Federal-Mogul Motorparts, a division of Federal-Mogul Holdings Corp., has announced the retirement of Robert Egan, senior vice president, sales and strategy, North America. Egan joined Federal-Mogul in 1979 and has held a series of executive positions of increasing responsibility during a period in which the company has become one of the largest and most respected suppliers to the global automotive aftermarket. His retirement will take effect Dec. 31.AdvertisementClick Here to Read MoreAdvertisement“Bob has played an instrumental role in the growth and transformation of our company over the past 36 years,” said Federal-Mogul Motorparts CEO Dan Ninivaggi. “His extensive knowledge of the aftermarket industry and commitment to customer success helped Federal-Mogul Motorparts forge strategic relationships with our channel partners, while providing exceptional value to the repair professionals and consumers who choose our products. I am grateful for Bob’s many contributions and proud to have worked alongside him.”After 12 years in sales management with Chrysler Corp., Egan became regional sales manager with Federal-Mogul. More recently, he was appointed vice president, customer relations, Global Aftermarket, in 2010, and senior vice president, sales and strategy, North America, in 2014.Egan is past chairman of the board of the Auto Care Association, a key industry association with more than 3,000 members across all channels, as well as a member of the board of trustees of the Aftermarket Foundation. He also has served as chairman of the Automotive Sales Council and Heavy Duty Manufacturers Association and Business Forum. In 2008, Egan was recognized as “Leader of the Year” by the Automotive Warehouse Distributors Association (AWDA).“I know that the AWDA award is especially meaningful to Bob, as it acknowledges his dedication to the needs of the business partners who help take our products to market each day,” said Ninivaggi. “He is the consummate professional and a true gentleman who has earned the trust and respect of hundreds of professionals spanning every level of the aftermarket. We thank Bob for his service and wish him and his wife, Sue, all the best in their retirement years.”AdvertisementA native of New York City, Egan received his bachelor’s degree in economics from Xavier University of Cincinnati (Ohio) in 1968, and a master’s of business administration from the University of Detroit in 1973. He served for two-and-a-half years in the U.S. Army as a 1st Lieutenant and Battery Commander of a Hawk missile unit based in Florida. He and his wife, Sue, were married in 1969 and have three children and nine grandchildren.
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CCCC Fourth Harbor Engineering Co., Ltd. has recently signed the construction project for the civil works of Huai River outward channel expansion project with the Huaian Transportation Bureau, with a contract value of some 196 million yuan and a construction period of 36 months.The civil works of the ship lock expansion project in Gaoliangjian involve the construction of the head and tail bays, lock chamber, navigation wall, breasting dolphin, approach channel revetment, anchorage, service bridge in the lock zone and loop highway bridge, as well as dyke reinforcement.The project is another lock project signed by the company in the area after undertaking Huaian third-line ship lock project.The ship lock is an integrated hub linking the Huai River, the Hongze Lake and north Jiangsu’s general irrigation canal as well as an important junction via which coal resources are shipped from Anhui and Henan to Jiangsu, Zhejiang and Shanghai.The expansion project will remove the bottleneck on the original ship lock, meet the need of water transport development in Jiangsu and boost the economic development of the Yangtze River Delta.[mappress]Press Release, August 5, 2013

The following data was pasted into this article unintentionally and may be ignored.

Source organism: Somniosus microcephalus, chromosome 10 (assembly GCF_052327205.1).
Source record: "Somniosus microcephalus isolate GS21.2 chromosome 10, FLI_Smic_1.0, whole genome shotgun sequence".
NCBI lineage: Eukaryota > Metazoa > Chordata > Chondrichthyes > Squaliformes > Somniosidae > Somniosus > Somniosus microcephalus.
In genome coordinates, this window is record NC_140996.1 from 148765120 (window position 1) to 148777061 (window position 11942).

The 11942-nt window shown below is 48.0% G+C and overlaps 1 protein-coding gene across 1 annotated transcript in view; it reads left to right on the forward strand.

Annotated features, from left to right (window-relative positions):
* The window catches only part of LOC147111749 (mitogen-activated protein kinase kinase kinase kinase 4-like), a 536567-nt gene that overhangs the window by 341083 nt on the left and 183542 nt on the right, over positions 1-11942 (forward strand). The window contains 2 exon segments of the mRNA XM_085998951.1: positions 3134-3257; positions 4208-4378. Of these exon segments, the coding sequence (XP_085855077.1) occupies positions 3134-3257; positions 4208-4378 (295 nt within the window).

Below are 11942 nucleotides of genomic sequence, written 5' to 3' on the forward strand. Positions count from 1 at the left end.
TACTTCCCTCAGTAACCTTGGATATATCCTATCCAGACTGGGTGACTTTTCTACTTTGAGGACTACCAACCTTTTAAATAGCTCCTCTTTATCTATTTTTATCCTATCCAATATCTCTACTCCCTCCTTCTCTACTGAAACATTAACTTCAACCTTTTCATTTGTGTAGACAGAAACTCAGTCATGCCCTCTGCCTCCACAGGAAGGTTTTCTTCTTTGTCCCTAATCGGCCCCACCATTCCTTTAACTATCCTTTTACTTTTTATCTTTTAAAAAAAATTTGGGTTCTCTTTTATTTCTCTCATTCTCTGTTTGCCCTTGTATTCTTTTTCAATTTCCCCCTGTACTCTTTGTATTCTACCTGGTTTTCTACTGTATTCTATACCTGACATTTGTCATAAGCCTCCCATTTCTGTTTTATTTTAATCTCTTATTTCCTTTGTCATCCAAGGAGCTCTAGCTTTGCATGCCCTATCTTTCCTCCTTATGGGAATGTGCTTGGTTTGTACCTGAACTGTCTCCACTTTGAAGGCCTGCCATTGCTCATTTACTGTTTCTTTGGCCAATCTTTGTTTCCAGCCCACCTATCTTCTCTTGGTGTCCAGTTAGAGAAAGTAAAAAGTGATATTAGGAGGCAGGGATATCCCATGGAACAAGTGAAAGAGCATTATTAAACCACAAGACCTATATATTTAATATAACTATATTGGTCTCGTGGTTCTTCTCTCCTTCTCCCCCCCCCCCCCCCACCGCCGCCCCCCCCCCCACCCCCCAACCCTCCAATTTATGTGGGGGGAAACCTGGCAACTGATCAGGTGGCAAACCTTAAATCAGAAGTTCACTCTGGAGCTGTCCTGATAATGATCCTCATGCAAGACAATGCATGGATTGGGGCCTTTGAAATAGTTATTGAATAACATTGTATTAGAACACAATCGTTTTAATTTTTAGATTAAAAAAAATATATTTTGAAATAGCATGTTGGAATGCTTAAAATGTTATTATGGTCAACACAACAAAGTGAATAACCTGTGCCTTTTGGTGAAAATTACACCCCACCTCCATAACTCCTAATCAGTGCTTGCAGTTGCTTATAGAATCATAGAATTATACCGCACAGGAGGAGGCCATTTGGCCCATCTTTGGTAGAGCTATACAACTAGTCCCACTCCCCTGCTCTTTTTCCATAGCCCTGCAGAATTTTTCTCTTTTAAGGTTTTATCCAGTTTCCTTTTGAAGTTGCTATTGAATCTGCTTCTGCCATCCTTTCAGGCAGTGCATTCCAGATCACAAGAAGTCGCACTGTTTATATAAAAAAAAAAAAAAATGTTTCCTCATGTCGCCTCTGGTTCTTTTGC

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A DUAL-VOLTAGE gauge-convertible tilting trainset is to be developed by Adtranz and Talgo under an agreement signed on December 21. The President of Patentes Talgo signed the deal with Adtranz Executive Vice-President Heinz Cronimund within the framework of the two companies’ high speed trainset co-operation agreement reached in April 1998 (RG 6.98 p367). Talgo hopes to have the design sufficiently advanced to bid for tenders by the middle of this year.Adtranz will develop and build the 25 kV 50Hz/3 kV DC propulsion equipment, brakes and control systems, and Talgo will supply the power car bodyshells, gauge-convertible power bogies and the passenger cars. The trailer cars will be derived from Talgo’s Series 7 vehicles, with three-point suspensions and single wheelsets supporting each articulation. The two end power cars will each ride on a two-axle gauge-convertible power bogie and the single-axle articulation of the adjacent coach. Each power car will have water-cooled modular inverter packs using IGBT technology, with a continuous rating of 1500 kW per car. Top speed of the trainset will be 220 km/h, with 1·5m/s2 of uncompensated lateral acceleration in curves. The decentralised train control and communications network will use an optic fibre bus incorporating monitoring and fault diagnostics.